Federal engineers have found that a dam protecting the high desert communities of Victorville, Hesperia, Apple Valley and Barstow falls short of national safety standards and could erode and collapse in an extreme flood, inundating thousands of people.
Officials for the U.S. Army Corps of Engineers said Tuesday that they had raised the risk factor for the Mojave River Dam from “low” to “high urgency action” because of “performance concerns” discovered at the 48-year-old structure, which joins a growing inventory of California dams showing signs of severe stress.
The Corps is considering strategies to shore up the dam and also counter the impacts of extreme weather shifts due to climate change, said Gary Lee, chief safety engineer for the Army Corps’ Los Angeles District, during a tour of the structure on Tuesday.
“This dam was built in 1971, when climate change was still an unknown phenomenon,” he said. “Climate change creates more uncertainty, which, going forward, will be taken into account.”
Failure of the 200-foot-tall earthen dam on the northern flanks of the San Bernardino Mountains would send water rushing down the river channel, inundating 16,000 people and $1.5 billion in property as far away as Baker, more than 100 miles northwest.
Flood flows have never spilled over the top of the dam, but a series of storms in 2005 raised the water level behind it to a record 77 feet — about 72 feet below its concrete emergency spillway.
The agency is evaluating interim risk-reduction measures associated with a potential overtopping of the dam and anticipates some of those measures will be in place prior to this year’s winter rains.
One possible solution would be to harden the dam to prevent water flowing over the top from eroding it, causing it to collapse, Lee said. “Another approach would be to raise the dam by at least three feet.”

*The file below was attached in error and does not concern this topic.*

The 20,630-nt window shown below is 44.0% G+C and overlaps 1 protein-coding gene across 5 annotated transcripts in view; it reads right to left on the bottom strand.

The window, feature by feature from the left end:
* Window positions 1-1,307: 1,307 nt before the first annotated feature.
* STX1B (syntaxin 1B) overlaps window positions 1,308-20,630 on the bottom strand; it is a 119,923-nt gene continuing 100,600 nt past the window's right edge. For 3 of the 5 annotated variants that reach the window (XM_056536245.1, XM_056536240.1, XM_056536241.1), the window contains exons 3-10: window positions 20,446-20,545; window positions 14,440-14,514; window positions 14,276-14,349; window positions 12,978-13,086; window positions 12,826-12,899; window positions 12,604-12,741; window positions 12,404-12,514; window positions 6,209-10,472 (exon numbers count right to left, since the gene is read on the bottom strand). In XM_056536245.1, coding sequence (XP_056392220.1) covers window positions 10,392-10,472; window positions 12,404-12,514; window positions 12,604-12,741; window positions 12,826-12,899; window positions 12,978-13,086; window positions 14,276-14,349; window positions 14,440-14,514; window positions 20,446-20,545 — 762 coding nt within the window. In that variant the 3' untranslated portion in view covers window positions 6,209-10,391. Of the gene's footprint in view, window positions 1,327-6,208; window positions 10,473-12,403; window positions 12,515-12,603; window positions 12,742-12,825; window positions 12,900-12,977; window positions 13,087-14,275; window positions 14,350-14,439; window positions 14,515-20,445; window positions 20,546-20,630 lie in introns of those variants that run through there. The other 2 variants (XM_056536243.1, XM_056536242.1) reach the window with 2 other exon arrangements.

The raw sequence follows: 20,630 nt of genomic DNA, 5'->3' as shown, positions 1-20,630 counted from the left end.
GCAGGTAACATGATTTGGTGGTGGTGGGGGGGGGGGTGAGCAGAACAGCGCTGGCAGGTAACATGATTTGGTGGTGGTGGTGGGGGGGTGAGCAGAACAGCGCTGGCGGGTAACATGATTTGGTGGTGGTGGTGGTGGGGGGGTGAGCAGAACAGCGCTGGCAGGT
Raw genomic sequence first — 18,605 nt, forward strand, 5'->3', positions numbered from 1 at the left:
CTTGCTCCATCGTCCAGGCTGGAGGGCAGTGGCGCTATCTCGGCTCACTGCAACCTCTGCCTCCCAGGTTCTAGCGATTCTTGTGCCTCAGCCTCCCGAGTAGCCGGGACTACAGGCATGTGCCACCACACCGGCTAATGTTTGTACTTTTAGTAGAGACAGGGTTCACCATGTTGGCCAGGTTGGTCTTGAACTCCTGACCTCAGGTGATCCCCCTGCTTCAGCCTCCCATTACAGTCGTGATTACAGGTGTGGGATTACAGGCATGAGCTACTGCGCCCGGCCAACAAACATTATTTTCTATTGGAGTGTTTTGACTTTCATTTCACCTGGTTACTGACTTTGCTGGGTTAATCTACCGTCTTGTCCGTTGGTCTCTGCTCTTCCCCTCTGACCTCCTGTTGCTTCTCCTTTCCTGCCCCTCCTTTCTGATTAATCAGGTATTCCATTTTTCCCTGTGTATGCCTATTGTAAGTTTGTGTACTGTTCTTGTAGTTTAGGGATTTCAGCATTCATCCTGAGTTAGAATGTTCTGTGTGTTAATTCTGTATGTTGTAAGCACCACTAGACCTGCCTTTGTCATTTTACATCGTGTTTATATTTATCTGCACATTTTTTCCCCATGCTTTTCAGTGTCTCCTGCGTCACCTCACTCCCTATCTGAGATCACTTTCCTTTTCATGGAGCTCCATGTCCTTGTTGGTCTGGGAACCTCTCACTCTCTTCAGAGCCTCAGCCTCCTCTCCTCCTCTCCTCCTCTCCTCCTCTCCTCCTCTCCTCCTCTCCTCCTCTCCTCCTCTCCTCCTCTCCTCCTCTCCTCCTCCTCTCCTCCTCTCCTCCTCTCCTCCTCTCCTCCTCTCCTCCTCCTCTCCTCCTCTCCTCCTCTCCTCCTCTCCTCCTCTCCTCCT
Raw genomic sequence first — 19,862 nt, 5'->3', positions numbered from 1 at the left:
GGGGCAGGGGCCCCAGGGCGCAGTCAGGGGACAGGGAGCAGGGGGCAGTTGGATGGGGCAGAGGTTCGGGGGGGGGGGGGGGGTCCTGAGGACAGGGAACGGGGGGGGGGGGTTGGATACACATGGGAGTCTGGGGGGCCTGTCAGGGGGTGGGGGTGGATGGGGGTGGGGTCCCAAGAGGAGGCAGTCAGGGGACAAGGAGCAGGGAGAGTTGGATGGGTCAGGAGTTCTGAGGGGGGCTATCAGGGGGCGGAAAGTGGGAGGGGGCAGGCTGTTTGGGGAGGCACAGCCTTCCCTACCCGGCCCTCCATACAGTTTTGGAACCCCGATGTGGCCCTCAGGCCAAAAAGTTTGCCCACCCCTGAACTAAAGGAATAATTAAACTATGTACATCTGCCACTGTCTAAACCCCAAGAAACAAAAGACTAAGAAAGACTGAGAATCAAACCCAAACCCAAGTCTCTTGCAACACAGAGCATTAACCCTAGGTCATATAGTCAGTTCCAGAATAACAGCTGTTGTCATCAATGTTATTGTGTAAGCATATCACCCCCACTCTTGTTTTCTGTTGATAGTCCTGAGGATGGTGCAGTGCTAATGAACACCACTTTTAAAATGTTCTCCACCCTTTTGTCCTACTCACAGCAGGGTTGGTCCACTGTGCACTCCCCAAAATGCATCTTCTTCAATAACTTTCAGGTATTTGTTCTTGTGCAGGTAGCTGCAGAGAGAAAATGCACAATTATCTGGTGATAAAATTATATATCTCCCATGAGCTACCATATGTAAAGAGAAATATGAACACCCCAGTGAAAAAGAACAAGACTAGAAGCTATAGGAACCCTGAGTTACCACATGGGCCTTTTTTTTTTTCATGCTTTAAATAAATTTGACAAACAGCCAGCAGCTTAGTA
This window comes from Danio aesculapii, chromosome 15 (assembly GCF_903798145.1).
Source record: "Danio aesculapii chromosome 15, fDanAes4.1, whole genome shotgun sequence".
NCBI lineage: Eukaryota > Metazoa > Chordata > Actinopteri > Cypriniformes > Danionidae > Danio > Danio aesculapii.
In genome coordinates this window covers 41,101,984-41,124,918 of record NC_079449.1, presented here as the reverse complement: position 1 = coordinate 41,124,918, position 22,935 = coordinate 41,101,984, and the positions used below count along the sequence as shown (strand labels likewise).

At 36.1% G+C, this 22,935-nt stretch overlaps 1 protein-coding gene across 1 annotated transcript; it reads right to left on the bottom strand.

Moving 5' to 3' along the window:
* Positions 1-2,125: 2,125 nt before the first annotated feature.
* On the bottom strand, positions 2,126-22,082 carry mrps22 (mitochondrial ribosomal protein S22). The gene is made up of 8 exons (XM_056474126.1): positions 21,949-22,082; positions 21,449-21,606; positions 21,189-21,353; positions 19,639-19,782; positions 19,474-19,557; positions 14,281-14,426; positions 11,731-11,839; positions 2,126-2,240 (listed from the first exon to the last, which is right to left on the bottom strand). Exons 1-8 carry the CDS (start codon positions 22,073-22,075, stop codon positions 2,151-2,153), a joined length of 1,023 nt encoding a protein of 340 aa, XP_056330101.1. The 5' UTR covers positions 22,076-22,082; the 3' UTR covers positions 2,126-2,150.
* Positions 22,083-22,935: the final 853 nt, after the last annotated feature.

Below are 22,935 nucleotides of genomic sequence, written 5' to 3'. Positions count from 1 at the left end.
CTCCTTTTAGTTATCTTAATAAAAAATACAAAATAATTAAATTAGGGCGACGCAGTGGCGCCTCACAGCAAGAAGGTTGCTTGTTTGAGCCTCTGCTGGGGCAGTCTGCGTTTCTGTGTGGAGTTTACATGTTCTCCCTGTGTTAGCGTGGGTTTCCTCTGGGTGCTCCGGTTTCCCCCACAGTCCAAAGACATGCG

“At this point,” he added, “we don’t know what the costs will be.”
The reclassification of the dam in San Bernardino County comes amid growing concerns that California’s major federal flood-control systems were based on 20th century assumptions and hydrological records that do not consider “whiplashing shifts” in extreme weather.
Some researchers argue that in a warming world, the state could be hit more frequently by storms that were previously regarded as once-in-a-lifetime events.
These cycles, they say, will seriously challenge the state’s ability to control flooding, as well as to store and transport water.
“The risks of catastrophic flooding are not as rare as they once were,” Daniel Swain, a UCLA climate scientist said, “and they will be less rare in the future.”
In recent years, the U.S. Geological Survey and the U.S. Department of Interior have sought to raise awareness of the threat of megastorms and promote emergency preparedness. Part of the challenge, however, has been characterizing the frequency and scale of such storms.
When scientists speak of a 900-year storm, that does not mean the storm will occur every 900 years, or that such a storm cannot happen two years in a row. It means that such a storm has a 1 in 900 — or 0.1% — chance of occurring in any given year.
The estimates used previously by federal engineers were intended to protect the region from a storm like the one that hit California during the rainy season of 1861-62, when a series of intense storms hammered the state for 45 days and dropped 36 inches of rain on Los Angeles.
Until recently, it was thought that an 1861-62 flood was likely to occur every 1,000 to 10,000 years. New research, however, suggests the chances of seeing another flood of that magnitude over the next 40 years are about 50-50.